KC tomato Times
WOW! The response from my last mailing has been incredible! It seems that you KC tomato gardeners are not only hungry for tomatoes, but also ravenous for information on making that tomato patch as prolific as possible.
Most of the questions seem to revolve around fertilizing it seems. Everyone sees all the ads for ferts that will make your thumb magically green and your garden the stuff of Jack and the beanstalk legend! Nothing could be farther from the truth though. In fact, a good garden will need little if any fertilizer throughout the year. If you build good soil, it will have all of the things your plants need with few if any amendments.
Start will good compost…make your own if possible or buy it in bulk from Suburban Lawn and Garden in the south side of town or Missouri Organic if you’re farther north.
http://www.suburbanlg.com/ or http://www.missouriorganic.com/ I’ve dealt with both of these companies and have had great service and a great product from both. Put a big tarp in the bed of your pickup truck or trailer and buy a yard of compost for around $30-$35 a truck load. This is WAY cheaper than the bagged stuff. Mix in some perlite and/or some vermiculite at about a 8-1-1 compost/perlite/vermiculite ration and you’ve got a great filler for your raised beds or you can till this into your existing garden.
If you absolutely need to use fertilizers, make sure you use ones designed for vegetable gardening. Ferts all have a 3 number system which designates Nitrogen-Phosphorous-and Potassium. They are represented by 3 numbers. ##-##-##. Make sure the middle number is higher than the other two numbers. For example 5-10-5 or 2-6-2. If you use a fert with a high N number, you’ll have great big, green plants, but very little fruit on the vines.
This winter, get a soil test. Go to http://www.epa.gov/nps/toolbox/other/KSMO_KnowYourSoil.pdf for information on how to do this. Then you’ll know exactly what your PH and nutrient availability is next year and can adjust your gardens accordingly.
Another question I get a lot is about mulching. I am a firm believer that mulch MUST be used in the garden. Whether you use plastic film, straw, grass clippings, or wood chips etc is up to you. I use all of them at some point in the year, but my primary mulch is a silver reflective plastic film. I used to use the red film, but switched to the silver last year as a solution to the aphid problems I was having. I was amazed at how well it worked at keeping aphids from using my plants as a shad area/buffet. The silver bounces light up under the leaves and causes the aphids to go elsewhere to take a nap and have some lunch. This is what I use: http://www.mulchfilm.com/id23.htm It’s hard to find though, and a bit expensive, but well worth the effort due to the great results. It can be used for 2 or more years depending on how rough you treat it. My garden looks like a science fiction garden or perhaps a disco, but I do very little weeding, have great water/soil retention, and use almost no pesticides anymore!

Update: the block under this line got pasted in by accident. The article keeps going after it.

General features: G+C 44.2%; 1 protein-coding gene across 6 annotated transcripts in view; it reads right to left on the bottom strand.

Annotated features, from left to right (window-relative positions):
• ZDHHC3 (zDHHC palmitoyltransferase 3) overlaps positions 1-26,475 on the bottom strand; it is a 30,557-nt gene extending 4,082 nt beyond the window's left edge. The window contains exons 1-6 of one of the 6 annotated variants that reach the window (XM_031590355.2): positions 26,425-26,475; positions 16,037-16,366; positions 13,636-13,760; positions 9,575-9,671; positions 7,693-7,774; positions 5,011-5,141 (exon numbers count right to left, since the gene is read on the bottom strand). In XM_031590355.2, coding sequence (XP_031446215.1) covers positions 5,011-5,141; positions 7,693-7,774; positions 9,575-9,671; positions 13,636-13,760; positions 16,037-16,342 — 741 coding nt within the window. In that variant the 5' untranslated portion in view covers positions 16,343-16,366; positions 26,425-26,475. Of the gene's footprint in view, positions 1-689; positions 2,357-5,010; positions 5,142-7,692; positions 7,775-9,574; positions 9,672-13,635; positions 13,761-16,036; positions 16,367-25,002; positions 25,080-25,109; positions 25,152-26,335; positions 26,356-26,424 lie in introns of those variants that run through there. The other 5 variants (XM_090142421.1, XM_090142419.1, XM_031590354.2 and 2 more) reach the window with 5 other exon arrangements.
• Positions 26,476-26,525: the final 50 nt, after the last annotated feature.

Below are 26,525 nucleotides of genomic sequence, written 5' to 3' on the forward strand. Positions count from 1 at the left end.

One last note for everyone that is interested in rain barrels, if you want to get involved with them, do it for the right reasons. Using rain barrels will not save you any money for many, many years unless you can get all the materials for free and don’t count the labor in setting them up and building them. Get involved with rain barrels because you want to use the best possible water for irrigation and keep some water from running down the sewers. City water has chlorine and other chemicals in it that are not good for your plants or your soil…using rain barrels will cut back on your use of city water and improve the overall health of your garden, but perhaps not your pocketbook. I currently have 4 barrels for a total of 220 gallons of available rain water. I bought all of my barrels from Rhae in Raytown. She has an excellent design system for building them is great to work with and her prices are very reasonable. Send her an e-mail at firstname.lastname@example.org and she’ll be more than happy to help you out. Tell her I sent you!
I’ve also had some requests for pictures of my gardens. I’m a very cluttered person, so forgive the scattering of tools and other miscellany around my beds. Enjoy the pics and feel free to comment on them with any questions or suggestions. http://www.flickr.com/photos/jamesfrommissouri/
Finally, the response for having a tomato tasting in August has been overwhelming! I’ve got some great people willing to help me out already (Right Judy and Camry!?!?) and we’ll work out the details as summer arrives! For now, mark August 22nd on your calendars.
I’ll send out another newsletter in June to talk about tomato plant support, drip irrigation, and any other ideas you folks have questions about. Until then…keep those thumbs green!
(The Tomato Man)